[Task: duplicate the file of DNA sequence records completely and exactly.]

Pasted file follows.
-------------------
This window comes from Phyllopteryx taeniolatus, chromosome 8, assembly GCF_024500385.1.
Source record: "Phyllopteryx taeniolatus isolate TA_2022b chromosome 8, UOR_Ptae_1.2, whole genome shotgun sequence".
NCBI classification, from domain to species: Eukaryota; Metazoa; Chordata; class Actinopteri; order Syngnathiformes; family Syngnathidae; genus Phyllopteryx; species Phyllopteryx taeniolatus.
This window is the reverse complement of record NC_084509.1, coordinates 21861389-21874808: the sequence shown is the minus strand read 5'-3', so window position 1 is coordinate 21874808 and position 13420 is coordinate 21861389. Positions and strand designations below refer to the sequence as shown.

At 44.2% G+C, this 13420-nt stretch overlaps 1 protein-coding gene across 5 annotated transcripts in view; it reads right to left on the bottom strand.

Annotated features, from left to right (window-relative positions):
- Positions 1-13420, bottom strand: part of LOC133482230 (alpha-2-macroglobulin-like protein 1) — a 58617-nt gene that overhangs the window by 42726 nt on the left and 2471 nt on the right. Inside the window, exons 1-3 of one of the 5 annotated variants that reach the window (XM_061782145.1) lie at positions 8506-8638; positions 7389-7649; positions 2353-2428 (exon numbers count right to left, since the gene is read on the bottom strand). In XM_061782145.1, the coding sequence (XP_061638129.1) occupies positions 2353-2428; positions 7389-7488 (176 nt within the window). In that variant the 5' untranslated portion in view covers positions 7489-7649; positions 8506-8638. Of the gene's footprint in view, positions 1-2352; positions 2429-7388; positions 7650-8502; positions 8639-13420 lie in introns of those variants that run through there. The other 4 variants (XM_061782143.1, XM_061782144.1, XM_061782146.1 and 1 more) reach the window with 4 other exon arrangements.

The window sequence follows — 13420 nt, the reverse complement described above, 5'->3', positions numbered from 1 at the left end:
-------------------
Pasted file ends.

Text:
This window comes from Phyllopteryx taeniolatus, chromosome 8, assembly GCF_024500385.1.
Source record: "Phyllopteryx taeniolatus isolate TA_2022b chromosome 8, UOR_Ptae_1.2, whole genome shotgun sequence".
NCBI classification, from domain to species: Eukaryota; Metazoa; Chordata; class Actinopteri; order Syngnathiformes; family Syngnathidae; genus Phyllopteryx; species Phyllopteryx taeniolatus.
This window is the reverse complement of record NC_084509.1, coordinates 21861389-21874808: the sequence shown is the minus strand read 5'-3', so window position 1 is coordinate 21874808 and position 13420 is coordinate 21861389. Positions and strand designations below refer to the sequence as shown.

At 44.2% G+C, this 13420-nt stretch overlaps 1 protein-coding gene across 5 annotated transcripts in view; it reads right to left on the bottom strand.

Annotated features, from left to right (window-relative positions):
- Positions 1-13420, bottom strand: part of LOC133482230 (alpha-2-macroglobulin-like protein 1) — a 58617-nt gene that overhangs the window by 42726 nt on the left and 2471 nt on the right. Inside the window, exons 1-3 of one of the 5 annotated variants that reach the window (XM_061782145.1) lie at positions 8506-8638; positions 7389-7649; positions 2353-2428 (exon numbers count right to left, since the gene is read on the bottom strand). In XM_061782145.1, the coding sequence (XP_061638129.1) occupies positions 2353-2428; positions 7389-7488 (176 nt within the window). In that variant the 5' untranslated portion in view covers positions 7489-7649; positions 8506-8638. Of the gene's footprint in view, positions 1-2352; positions 2429-7388; positions 7650-8502; positions 8639-13420 lie in introns of those variants that run through there. The other 4 variants (XM_061782143.1, XM_061782144.1, XM_061782146.1 and 1 more) reach the window with 4 other exon arrangements.

The window sequence follows — 13420 nt, the reverse complement described above, 5'->3', positions numbered from 1 at the left end: